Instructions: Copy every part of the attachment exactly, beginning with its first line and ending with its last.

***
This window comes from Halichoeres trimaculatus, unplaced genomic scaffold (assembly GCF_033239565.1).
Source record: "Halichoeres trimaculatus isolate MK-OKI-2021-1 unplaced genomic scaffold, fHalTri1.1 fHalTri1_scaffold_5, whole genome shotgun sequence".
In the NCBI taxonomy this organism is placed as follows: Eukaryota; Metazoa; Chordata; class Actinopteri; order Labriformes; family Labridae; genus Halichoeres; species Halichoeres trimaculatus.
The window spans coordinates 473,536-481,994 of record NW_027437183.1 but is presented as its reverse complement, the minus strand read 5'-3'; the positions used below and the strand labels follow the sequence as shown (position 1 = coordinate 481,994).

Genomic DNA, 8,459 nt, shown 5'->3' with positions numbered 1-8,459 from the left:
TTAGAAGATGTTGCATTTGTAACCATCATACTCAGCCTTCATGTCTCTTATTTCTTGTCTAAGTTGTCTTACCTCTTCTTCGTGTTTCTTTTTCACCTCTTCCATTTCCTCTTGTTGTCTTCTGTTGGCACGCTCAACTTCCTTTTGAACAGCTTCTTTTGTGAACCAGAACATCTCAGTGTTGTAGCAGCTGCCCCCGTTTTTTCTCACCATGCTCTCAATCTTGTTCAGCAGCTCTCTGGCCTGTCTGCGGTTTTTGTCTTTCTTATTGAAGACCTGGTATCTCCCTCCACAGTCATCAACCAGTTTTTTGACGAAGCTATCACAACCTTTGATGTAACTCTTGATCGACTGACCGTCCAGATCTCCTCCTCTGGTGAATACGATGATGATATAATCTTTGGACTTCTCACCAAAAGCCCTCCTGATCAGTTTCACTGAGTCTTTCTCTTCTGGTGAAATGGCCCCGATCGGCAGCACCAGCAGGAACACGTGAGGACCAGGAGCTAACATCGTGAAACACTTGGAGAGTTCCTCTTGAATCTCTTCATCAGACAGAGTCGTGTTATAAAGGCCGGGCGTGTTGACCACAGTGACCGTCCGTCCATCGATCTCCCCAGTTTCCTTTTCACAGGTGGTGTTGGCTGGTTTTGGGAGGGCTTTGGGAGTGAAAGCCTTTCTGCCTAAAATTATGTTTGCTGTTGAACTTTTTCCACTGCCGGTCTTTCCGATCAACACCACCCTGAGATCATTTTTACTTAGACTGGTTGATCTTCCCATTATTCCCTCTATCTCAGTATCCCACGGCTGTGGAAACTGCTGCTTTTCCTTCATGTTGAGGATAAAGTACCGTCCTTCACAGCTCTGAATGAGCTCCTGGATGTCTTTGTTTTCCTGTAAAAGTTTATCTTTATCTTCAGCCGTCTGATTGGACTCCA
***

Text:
This window comes from Halichoeres trimaculatus, unplaced genomic scaffold (assembly GCF_033239565.1).
Source record: "Halichoeres trimaculatus isolate MK-OKI-2021-1 unplaced genomic scaffold, fHalTri1.1 fHalTri1_scaffold_5, whole genome shotgun sequence".
In the NCBI taxonomy this organism is placed as follows: Eukaryota; Metazoa; Chordata; class Actinopteri; order Labriformes; family Labridae; genus Halichoeres; species Halichoeres trimaculatus.
The window spans coordinates 473,536-481,994 of record NW_027437183.1 but is presented as its reverse complement, the minus strand read 5'-3'; the positions used below and the strand labels follow the sequence as shown (position 1 = coordinate 481,994).

Genomic DNA, 8,459 nt, shown 5'->3' with positions numbered 1-8,459 from the left:
TTAGAAGATGTTGCATTTGTAACCATCATACTCAGCCTTCATGTCTCTTATTTCTTGTCTAAGTTGTCTTACCTCTTCTTCGTGTTTCTTTTTCACCTCTTCCATTTCCTCTTGTTGTCTTCTGTTGGCACGCTCAACTTCCTTTTGAACAGCTTCTTTTGTGAACCAGAACATCTCAGTGTTGTAGCAGCTGCCCCCGTTTTTTCTCACCATGCTCTCAATCTTGTTCAGCAGCTCTCTGGCCTGTCTGCGGTTTTTGTCTTTCTTATTGAAGACCTGGTATCTCCCTCCACAGTCATCAACCAGTTTTTTGACGAAGCTATCACAACCTTTGATGTAACTCTTGATCGACTGACCGTCCAGATCTCCTCCTCTGGTGAATACGATGATGATATAATCTTTGGACTTCTCACCAAAAGCCCTCCTGATCAGTTTCACTGAGTCTTTCTCTTCTGGTGAAATGGCCCCGATCGGCAGCACCAGCAGGAACACGTGAGGACCAGGAGCTAACATCGTGAAACACTTGGAGAGTTCCTCTTGAATCTCTTCATCAGACAGAGTCGTGTTATAAAGGCCGGGCGTGTTGACCACAGTGACCGTCCGTCCATCGATCTCCCCAGTTTCCTTTTCACAGGTGGTGTTGGCTGGTTTTGGGAGGGCTTTGGGAGTGAAAGCCTTTCTGCCTAAAATTATGTTTGCTGTTGAACTTTTTCCACTGCCGGTCTTTCCGATCAACACCACCCTGAGATCATTTTTACTTAGACTGGTTGATCTTCCCATTATTCCCTCTATCTCAGTATCCCACGGCTGTGGAAACTGCTGCTTTTCCTTCATGTTGAGGATAAAGTACCGTCCTTCACAGCTCTGAATGAGCTCCTGGATGTCTTTGTTTTCCTGTAAAAGTTTATCTTTATCTTCAGCCGTCTGATTGGACTCCA